‘They showed Barca is a great club’
The home fans responded to the apparent ignominy of having their title taken away from them on their own turf by rising as one the very moment the game was over, proceeding to give Atletico’s players the standing ovation their herculean effort deserved. Two minutes later and “Atleti, Atleti” reverberated around the amphitheater as Simeone and his gladiators, almost disbelievingly, looked up and soaked in the adulation.
“Barca players and coaches came to congratulate me immediately after the game,” added Simeone. “They showed Barca is a great club.”
So what of this great club? For one so used to winning and for fans usually so quick to wave their white handkerchiefs as a way of registering their disdain, they seemed awfully accepting of their fate.
The mood in the city all day was upbeat, yet strangely free from the tension that usually engulfs occasions of such enormity; don’t forget, this was a title that coach Gerardo Martino had already conceded two weeks ago, before a succession of bizarre results handed his side one last unlikely shot at glory.
It never felt like their title to win, though. With the heartbreaking trauma of ex-coach Tito Vilanova’s tragic passing in April still fresh in the mind, and with several players mooted to be leaving this summer, even before Saturday the focus had shifted to next season and the future.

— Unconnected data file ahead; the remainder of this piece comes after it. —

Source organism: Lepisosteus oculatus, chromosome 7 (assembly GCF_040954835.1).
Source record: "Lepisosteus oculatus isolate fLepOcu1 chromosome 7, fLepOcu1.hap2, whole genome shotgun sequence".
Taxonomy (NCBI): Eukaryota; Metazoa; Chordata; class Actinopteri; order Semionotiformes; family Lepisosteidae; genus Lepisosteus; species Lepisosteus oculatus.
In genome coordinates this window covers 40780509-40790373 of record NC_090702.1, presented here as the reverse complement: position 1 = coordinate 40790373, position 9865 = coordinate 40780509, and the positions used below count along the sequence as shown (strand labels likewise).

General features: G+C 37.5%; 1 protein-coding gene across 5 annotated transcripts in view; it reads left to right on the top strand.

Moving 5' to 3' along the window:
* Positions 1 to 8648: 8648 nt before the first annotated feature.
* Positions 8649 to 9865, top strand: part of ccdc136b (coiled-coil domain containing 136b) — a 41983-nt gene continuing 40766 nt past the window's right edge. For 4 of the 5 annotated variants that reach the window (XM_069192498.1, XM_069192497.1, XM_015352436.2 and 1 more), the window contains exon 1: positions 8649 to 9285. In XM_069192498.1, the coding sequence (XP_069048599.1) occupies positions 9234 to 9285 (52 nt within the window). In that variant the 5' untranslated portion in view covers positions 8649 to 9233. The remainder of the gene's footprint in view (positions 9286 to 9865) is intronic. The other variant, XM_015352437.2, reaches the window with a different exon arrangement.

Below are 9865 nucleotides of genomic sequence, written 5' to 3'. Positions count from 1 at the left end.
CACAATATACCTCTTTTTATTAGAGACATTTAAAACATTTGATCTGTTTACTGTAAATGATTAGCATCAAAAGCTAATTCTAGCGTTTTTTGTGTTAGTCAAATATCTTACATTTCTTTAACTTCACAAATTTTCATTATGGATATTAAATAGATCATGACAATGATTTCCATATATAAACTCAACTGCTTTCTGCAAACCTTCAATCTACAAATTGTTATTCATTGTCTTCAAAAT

An emotional month reached a crescendo as first long-serving goalkeeper Victor Valdes – who has been injured since March – said his farewells on Monday and then on Thursday club captain Carles Puyol, a mainstay of Barcelona since the mid-1990s, gave his final press conference before walking away from the Camp Nou.
It is not so much half a new team Barca are looking for over the next couple of months as almost a replacement soul.
What next for Barca?
Former captain Luis Enrique, who played for the Catalans with distinction between 1996 and 2004 and managed Barcelona B from 2008-11, was appointed Monday as the club’s new coach after leaving his post at Celta Vigo.
Enrique led Celta Vigo to ninth place in La Liga in his only season in charge, after a difficult first senior appointment at Italian club Roma in 2011-12.
Now that Lionel Messi – arguably the world’s greatest footballer and certainly its best-paid exponent – has signed a new contract, Barca must try to rediscover what made them one of the most breathtakingly successful teams the sport has ever seen.
“I feel so bad, I feel disappointment and disillusionment,” said midfielder Andres Iniesta on social media. “Next year we will fight to give you the joys that you and this club deserve.”
As for Atletico, whose fans celebrated long into the night at Neptuno Square in the Spanish capital and then took to the streets of Madrid Sunday as their champions paraded through the city on an open-top bus, the focus is rather more short-term.
At the Stadium of Light in Lisbon on Saturday, they will seek to put their name on the biggest trophy of them all for the very first time, and in the process deny city rivals Real “La Decima” – the 10th European Cup/Champions League title that has so frustratingly eluded the club since 2002.
Simeone, a man who has the underdog spirit coursing through his veins, will already be licking his lips in anticipation.